Houghton Mifflin Social Studies
Across the Centuries

Understanding Primary Sources:
Christopher Columbus's Journal

Objective: Students learn about Columbus's first expedition using the notes Columbus recorded in his ship's log.

What You Need:

Suggested Time:
3 hours over 3 days

Building Background:
Ask students what they know about Christopher Columbus. List their responses on the board and use them to help you review the life of the Admiral of the Spanish fleet. Begin by discussing his birth in Genoa in 1451. Explain that as a young man Columbus worked as a sailor on a Genoese trading vessels. At the age of 25, he found himself at Sagres, Portugal, where he studied navigation using the most current European maps and technology. At Sagres, Columbus also theorized about sailing west to reach China, but could not find a western European ruler to sponsor the expedition. Finally, Spain agreed to fund his exploration and, in the fall of 1492, Columbus set sail for Asia. Columbus left extensive notes about this first expedition. Tell students that they will read excerpts from the log of Columbus's first voyage. This log will help them to understand more about Christopher Columbus's goals and his relations with the crew.

What To Do:

1. Have students visit their local library or use the Internet to find information on Columbus. Students can use these Internet sites to begin their research:

The Columbus Navigation Homepage
This site examines the personal history of Christopher Columbus. It also presents various views debating the actual location of his first landfall in the Americas.

1492: An Ongoing Voyage
This online exhibit provides valuable and comprehensive information about the world of 1492 before, during, and after Columbus's expedition.

2. Explain to the class that the log of Columbus's first voyage is a primary source and it provides valuable facts about the journey. The log also contains evidence about the type of relations Christopher Columbus had with the crew of the expedition. Ask volunteers to discuss what the relations might be like, based on what they already know from their research on Columbus.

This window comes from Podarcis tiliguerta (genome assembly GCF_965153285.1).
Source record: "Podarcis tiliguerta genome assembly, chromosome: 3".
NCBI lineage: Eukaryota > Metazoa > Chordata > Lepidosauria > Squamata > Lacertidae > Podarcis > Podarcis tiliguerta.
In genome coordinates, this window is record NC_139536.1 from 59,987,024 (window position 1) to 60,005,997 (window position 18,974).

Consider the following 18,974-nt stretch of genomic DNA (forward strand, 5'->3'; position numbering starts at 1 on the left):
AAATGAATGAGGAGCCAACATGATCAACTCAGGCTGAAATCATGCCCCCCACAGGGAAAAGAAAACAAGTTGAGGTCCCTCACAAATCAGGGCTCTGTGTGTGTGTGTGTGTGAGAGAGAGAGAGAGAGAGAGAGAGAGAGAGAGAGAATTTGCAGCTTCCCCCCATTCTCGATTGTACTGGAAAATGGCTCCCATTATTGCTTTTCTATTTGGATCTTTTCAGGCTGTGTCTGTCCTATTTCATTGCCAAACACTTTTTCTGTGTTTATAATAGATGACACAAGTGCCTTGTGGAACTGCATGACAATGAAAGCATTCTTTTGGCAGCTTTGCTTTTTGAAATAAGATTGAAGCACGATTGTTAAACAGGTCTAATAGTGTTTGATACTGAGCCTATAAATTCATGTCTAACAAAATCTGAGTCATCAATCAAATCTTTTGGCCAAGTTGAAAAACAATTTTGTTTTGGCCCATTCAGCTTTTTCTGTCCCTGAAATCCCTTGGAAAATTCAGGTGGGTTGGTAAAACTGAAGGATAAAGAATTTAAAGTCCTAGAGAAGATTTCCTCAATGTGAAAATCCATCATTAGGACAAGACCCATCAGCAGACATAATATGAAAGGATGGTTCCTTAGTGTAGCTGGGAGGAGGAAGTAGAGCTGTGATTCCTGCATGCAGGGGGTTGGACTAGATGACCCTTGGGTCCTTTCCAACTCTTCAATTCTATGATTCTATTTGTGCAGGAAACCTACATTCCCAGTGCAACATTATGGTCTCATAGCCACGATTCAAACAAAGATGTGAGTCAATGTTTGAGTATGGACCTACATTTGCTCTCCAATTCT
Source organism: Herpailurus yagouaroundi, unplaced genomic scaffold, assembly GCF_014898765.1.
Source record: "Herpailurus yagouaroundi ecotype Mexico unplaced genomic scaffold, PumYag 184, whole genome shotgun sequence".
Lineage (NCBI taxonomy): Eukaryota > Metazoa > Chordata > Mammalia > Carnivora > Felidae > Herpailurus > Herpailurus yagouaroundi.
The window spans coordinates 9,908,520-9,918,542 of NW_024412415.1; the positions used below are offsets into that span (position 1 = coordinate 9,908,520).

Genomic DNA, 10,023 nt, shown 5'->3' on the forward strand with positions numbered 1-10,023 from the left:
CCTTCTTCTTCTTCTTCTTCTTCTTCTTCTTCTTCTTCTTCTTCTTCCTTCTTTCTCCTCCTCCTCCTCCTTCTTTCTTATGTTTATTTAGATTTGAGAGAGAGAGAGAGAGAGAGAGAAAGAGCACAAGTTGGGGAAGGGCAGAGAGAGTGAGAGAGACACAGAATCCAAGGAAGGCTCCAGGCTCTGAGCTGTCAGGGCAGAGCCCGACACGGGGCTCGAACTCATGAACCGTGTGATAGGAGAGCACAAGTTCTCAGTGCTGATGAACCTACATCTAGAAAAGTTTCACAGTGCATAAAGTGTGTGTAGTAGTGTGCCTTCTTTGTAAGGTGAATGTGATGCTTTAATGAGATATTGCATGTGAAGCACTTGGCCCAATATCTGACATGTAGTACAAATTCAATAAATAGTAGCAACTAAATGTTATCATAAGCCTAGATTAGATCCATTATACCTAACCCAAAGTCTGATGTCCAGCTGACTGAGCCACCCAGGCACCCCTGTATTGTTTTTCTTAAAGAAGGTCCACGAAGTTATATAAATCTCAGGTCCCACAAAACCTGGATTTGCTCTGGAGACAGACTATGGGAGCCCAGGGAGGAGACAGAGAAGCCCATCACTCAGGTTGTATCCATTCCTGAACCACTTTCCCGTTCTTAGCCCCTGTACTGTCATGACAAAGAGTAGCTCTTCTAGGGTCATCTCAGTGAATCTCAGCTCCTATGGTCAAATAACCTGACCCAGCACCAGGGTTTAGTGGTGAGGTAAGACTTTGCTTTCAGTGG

3. Print and distribute the Columbus's First Voyage worksheet. Divide the class into four groups. Ask each group to review the excerpt from Christopher Columbus's log and answer the questions. Have each group discuss its answers and impressions of Columbus.

4. Then have students look in the log for information on the relationship between Columbus and his crew. The log entries written by Columbus begin on August 3, 1492 and end March 15, 1493. Divide this period of time into four smaller periods and assign one to each group. Have the groups review their assigned portions of the log and take notes about the events and Columbus's thoughts about his crew during that period.

5. Have each group write an essay that describes the relations between Columbus and the crew during the groups' specific portion of the voyage. Have students quote Columbus's statement written in the log to support their opinions. Make sure that each essay contains a summary of the events of the period in addition to the groups' opinions.

Ask a volunteer from each group to present the group's essay and explain what evidence they found in Columbus's notes to support the arguments made.


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